Why We Need #CuresNOW: Living with Hydrocephalus


For every 1,000 babies born in this country, one to two will have hydrocephalus, and over 1 million people in the U.S. currently live with hydrocephalus.

Hydrocephalus is an abnormal accumulation of cerebrospinal fluid (CSF) within cavities in the brain called ventricles, where there is an imbalance between the amount of CSF that is produced and the rate at which it is absorbed. As CSF builds up, it causes the ventricles to enlarge and the pressure inside the head to increase.

There is currently no known way to prevent or cure hydrocephalus and the only treatment option today requires brain surgery. The most common treatment for hydrocephalus—and the most common procedure performed by pediatric neurosurgeons in the U.S.—is the surgical implantation of a device called a shunt. Shunts have some of the highest failure rates of any medical device on the market today.

The Hydrocephalus Association serves as the primary nexus for research on hydrocephalus, and brings advocates together to fight for funding for research on hydrocephalus, with the ultimate goal of finding a cure.

Patients and families with children diagnosed with hydrocephalus face a lifetime of surgeries, and often debilitating symptoms that affect their everyday lives.

Below are excerpts from patients’ stories on living with hydrocephalus-- read their full stories and view others online here.

Rachel K., TN

At 14 years old, my life changed when I started experiencing massive headaches. I’ll never forget sitting in 8th grade science class and not being able to concentrate because my head hurt so bad and my vision was incredibly blurry (both key signs of shunt failure). After this continued for a few days, we visited my neurosurgeon to see if something was going on with my shunt, and sure enough, it wasn’t working. I had brain surgery that same day.

Sharee C., FL

Every day I wake up happy just because I'm alive and able to be mommy and wife. I put on a smile even when I'm in pain and misery. I made the choice to stay instead of leaving this earth. Even if my quality of life pretty much sucks. It is what it is. There's no cure for hydrocephalus. Doctors might treat shunting as a cure. But it's only a treatment. They know it and I know it.

Michelle B., NC

My daughter, Brianna, was diagnosed with hydrocephalus at four months old. We went to her four-month check-up and ended up at the hospital for a CAT scan that day. It was beyond scary. From diagnosis to surgery in just 5 days where she had her first endoscopic third ventriculostomy (ETV) done. That surgery kept Brianna stable for 12 years.

When she turned 12, she spent her birthday in the hospital with a horrible headache. After being admitted twice for migraine cocktails they did a spinal tap and it showed high pressure, her ventricles were unchanged. Her ETV was reopened…

Brianna is now 16 years old. Her cardiologist feels the high pressure from hydrocephalus caused her dysautonomia. This is another issue she faces daily. Her life as she knew it was robbed. We're fighting for more research that connects hydrocephalus to dysautonomia. I'm fighting for others too. We need a cure. We need better understanding.

Zachariah S., MA

One of the absolute worst parts about this disease is the treatment. The shunt has one of the highest failure rates out of all the medical implants on the market today, and it goes into your brain. It's not like it's a bad knee implant, it's a bad brain implant…Living with hydrocephalus has been the hardest thing I ever had to go through in my life. Knowing that there is no cure and every time something goes wrong, it's life threatening surgery on my brain.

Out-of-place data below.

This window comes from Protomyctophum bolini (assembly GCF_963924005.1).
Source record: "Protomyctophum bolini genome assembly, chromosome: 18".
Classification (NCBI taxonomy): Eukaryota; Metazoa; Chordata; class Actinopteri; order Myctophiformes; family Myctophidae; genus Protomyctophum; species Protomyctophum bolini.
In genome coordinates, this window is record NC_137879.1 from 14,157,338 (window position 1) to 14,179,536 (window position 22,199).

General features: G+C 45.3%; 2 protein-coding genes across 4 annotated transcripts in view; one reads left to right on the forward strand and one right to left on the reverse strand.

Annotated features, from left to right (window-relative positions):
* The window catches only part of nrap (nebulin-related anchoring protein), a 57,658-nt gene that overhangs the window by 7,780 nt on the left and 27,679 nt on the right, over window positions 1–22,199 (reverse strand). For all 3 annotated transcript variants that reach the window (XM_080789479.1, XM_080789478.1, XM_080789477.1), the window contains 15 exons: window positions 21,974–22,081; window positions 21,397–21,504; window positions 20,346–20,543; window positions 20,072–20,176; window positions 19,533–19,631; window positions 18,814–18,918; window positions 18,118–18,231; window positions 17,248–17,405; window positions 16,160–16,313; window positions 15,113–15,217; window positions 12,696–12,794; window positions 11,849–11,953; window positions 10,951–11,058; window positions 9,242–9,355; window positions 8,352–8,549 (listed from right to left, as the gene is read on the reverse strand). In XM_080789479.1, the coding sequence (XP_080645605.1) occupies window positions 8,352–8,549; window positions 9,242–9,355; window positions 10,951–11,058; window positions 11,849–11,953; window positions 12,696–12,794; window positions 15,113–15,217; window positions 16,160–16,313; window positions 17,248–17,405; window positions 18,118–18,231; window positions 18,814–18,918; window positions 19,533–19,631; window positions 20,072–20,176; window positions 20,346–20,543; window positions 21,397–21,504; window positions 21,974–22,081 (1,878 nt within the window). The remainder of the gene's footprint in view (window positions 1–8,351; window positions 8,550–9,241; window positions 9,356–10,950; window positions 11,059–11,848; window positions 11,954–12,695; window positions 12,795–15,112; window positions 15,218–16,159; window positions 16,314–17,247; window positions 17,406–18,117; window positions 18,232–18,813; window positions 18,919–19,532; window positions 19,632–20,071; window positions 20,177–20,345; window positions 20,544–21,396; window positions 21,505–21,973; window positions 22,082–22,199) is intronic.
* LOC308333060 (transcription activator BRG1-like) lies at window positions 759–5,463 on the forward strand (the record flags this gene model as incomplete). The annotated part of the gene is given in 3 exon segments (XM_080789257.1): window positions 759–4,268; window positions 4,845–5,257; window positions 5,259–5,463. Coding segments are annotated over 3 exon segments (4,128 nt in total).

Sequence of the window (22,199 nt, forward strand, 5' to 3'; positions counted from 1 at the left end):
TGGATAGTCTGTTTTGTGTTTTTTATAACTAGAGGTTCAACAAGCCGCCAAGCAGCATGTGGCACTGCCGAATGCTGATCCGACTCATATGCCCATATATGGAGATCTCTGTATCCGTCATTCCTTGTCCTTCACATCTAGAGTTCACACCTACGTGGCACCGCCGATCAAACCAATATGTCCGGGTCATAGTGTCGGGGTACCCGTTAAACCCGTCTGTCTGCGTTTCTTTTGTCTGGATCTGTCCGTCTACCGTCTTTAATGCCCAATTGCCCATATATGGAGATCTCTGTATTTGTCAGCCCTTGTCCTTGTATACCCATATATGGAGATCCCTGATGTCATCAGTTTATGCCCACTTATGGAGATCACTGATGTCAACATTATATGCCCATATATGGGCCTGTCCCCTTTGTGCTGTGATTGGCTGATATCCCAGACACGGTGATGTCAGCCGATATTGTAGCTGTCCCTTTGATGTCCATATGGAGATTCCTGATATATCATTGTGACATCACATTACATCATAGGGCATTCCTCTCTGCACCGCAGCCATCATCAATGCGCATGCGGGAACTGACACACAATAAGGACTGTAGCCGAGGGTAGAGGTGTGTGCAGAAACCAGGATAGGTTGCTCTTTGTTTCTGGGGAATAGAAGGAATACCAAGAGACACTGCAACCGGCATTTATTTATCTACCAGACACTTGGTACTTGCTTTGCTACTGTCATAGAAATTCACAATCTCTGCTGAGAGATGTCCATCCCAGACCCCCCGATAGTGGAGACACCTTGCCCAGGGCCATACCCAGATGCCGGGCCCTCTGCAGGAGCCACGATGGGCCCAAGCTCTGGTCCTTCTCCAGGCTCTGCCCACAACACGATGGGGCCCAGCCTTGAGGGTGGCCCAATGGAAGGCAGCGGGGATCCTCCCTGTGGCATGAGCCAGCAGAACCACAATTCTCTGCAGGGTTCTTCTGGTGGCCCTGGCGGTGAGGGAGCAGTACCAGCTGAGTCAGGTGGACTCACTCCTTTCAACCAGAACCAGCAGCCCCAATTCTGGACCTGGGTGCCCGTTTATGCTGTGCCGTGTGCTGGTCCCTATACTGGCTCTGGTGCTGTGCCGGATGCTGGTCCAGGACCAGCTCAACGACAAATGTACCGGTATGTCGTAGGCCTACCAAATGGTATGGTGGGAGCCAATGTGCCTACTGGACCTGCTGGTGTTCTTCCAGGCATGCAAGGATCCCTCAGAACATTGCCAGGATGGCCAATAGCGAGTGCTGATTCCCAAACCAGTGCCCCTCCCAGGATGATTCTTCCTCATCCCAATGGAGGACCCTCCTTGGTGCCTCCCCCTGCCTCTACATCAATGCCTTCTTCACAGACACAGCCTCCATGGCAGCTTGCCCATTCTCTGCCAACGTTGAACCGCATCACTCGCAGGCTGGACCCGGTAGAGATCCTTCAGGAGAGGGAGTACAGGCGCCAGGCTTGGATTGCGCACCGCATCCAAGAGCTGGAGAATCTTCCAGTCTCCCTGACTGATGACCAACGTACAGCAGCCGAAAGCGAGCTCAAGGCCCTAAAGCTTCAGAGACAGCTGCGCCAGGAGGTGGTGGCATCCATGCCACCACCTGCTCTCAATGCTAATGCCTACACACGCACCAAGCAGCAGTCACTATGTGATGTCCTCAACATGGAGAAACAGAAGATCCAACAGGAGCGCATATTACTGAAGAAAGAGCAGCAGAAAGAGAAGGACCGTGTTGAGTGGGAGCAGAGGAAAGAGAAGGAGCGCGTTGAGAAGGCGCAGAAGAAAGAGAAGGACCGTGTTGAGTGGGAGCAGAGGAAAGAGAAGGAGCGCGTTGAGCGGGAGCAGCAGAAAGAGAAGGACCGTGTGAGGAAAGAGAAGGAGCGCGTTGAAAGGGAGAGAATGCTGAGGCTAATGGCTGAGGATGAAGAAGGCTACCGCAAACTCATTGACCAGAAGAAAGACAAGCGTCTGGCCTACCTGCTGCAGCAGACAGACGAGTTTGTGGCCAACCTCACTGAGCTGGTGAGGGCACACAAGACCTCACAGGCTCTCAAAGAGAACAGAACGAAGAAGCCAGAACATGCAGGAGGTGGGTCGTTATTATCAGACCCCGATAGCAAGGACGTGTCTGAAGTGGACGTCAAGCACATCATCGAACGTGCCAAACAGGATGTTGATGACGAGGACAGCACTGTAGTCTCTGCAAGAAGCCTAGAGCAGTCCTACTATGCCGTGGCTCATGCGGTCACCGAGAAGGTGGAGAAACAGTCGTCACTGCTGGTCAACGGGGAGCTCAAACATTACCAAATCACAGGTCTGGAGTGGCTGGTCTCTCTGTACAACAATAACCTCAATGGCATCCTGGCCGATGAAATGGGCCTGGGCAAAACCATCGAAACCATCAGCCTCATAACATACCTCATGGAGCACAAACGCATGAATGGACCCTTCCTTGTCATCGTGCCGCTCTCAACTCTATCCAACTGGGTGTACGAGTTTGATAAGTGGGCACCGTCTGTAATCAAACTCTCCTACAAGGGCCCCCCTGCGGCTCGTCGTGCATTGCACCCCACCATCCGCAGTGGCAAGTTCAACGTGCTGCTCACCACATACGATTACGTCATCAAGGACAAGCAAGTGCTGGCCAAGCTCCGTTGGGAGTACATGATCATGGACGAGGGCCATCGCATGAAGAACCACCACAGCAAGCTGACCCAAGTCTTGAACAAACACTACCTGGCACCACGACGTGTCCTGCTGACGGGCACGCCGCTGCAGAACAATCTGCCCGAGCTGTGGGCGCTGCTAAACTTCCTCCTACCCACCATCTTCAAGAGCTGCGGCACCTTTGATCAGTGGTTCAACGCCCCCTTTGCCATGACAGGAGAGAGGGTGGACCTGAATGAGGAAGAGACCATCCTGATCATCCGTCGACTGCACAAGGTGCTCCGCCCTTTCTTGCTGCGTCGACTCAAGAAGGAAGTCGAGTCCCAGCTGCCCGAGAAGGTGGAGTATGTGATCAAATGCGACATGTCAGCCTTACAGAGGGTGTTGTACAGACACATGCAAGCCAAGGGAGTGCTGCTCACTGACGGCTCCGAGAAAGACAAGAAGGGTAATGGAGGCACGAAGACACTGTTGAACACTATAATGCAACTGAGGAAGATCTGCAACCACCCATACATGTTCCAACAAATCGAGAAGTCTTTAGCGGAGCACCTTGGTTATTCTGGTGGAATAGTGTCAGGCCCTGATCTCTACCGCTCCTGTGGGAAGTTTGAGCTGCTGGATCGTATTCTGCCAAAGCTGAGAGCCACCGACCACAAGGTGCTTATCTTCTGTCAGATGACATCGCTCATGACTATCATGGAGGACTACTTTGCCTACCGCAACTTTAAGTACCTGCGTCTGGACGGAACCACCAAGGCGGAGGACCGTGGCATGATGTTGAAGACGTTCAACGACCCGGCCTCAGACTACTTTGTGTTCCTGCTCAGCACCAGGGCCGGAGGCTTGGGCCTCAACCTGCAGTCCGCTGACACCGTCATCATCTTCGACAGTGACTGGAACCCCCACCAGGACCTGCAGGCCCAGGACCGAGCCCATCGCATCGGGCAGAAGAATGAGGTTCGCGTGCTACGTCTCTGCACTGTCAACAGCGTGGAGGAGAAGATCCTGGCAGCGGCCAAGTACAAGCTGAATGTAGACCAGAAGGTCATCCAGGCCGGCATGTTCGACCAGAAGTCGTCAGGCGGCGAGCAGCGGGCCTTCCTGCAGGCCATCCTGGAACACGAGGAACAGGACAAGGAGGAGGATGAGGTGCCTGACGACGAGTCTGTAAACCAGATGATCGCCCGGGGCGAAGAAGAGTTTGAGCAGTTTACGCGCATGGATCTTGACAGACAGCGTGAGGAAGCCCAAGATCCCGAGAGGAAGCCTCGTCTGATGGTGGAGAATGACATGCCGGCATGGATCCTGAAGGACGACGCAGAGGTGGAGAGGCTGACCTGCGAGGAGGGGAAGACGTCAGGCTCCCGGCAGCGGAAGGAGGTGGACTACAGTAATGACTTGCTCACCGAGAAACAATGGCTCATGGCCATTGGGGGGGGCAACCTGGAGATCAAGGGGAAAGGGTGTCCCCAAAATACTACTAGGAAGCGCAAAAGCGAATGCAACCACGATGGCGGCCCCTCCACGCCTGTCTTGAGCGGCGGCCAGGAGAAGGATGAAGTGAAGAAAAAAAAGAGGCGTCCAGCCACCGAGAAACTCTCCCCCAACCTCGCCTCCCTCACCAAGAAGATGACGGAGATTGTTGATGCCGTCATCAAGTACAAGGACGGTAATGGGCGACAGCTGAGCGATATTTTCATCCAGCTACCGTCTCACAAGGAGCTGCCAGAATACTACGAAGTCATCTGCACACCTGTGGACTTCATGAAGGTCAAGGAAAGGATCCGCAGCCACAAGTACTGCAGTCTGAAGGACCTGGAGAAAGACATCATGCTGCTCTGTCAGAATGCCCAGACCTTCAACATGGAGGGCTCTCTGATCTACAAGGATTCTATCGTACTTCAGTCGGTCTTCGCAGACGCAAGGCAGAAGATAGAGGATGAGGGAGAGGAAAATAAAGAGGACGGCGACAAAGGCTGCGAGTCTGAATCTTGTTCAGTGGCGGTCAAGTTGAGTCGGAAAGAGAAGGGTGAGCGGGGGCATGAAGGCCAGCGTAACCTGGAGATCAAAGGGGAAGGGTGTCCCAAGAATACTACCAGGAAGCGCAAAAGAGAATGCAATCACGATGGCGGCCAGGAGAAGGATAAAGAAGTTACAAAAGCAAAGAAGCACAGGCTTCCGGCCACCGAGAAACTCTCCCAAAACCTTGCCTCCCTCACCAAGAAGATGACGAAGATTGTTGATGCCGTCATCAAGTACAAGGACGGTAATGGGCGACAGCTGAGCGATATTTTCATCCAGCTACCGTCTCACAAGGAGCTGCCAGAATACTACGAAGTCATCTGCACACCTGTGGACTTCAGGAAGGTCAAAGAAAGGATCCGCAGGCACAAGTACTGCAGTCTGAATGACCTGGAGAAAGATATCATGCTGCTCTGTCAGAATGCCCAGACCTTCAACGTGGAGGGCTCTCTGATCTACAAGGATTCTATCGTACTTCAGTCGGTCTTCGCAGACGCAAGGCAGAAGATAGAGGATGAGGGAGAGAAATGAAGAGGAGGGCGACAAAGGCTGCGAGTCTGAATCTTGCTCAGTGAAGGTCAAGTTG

Sarah D., NY

Our son became seriously ill with e-coli bacterial meningitis when he was one month old. The cause was never conclusively determined. After spending twelve anguishing days and two brain surgeries in hospital, he was discharged, and my husband and I thought that we could move on with our lives. I will never forget the call I received an hour after my son had his post-op MRI the following month from the radiologist, telling me that he developed hydrocephalus (excess fluid on the brain) as a result of the meningitis and that he would have to have shunt surgery immediately…

I struggle not to be angry that he has to live with this condition and that our family has suffered so much trauma because of it. We try to not think about it and focus on how well he is doing and how much he has overcome. However, the fact remains that no child should experience having major surgery. Thankfully, ours has only had five so far. Yet, we have met children and adults who have had many more surgeries than that, and we know a child who died of it.

We fight for our son and for other families dealing with hydrocephalus by raising money every year for research funding through the Hydrocephalus Association, but it is not enough. We urge Congress to fund more research to find better treatments and a cure. Our loved ones deserve it.

Carol H., NC

Living with hydrocephalus is life-altering in itself. As an adult who knows how hard every single day is, I can't imagine why there isn't more research, advocacy, financial help, and last but not least, education. Families, doctors and the patients who can understand need to know what to expect, signs of [shunt] malfunctions, and no one should ever go months suffering because doctors are afraid to touch them! We are living with this disability every day but no one recognizes it as a disability, it needs to change and hydrocephalus needs to be advocated for all across our country.



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We have health challenges in this country that science will provide answers for if given the chance and we haven't given science that opportunity
Mary Woolley, President and CEO, Research!America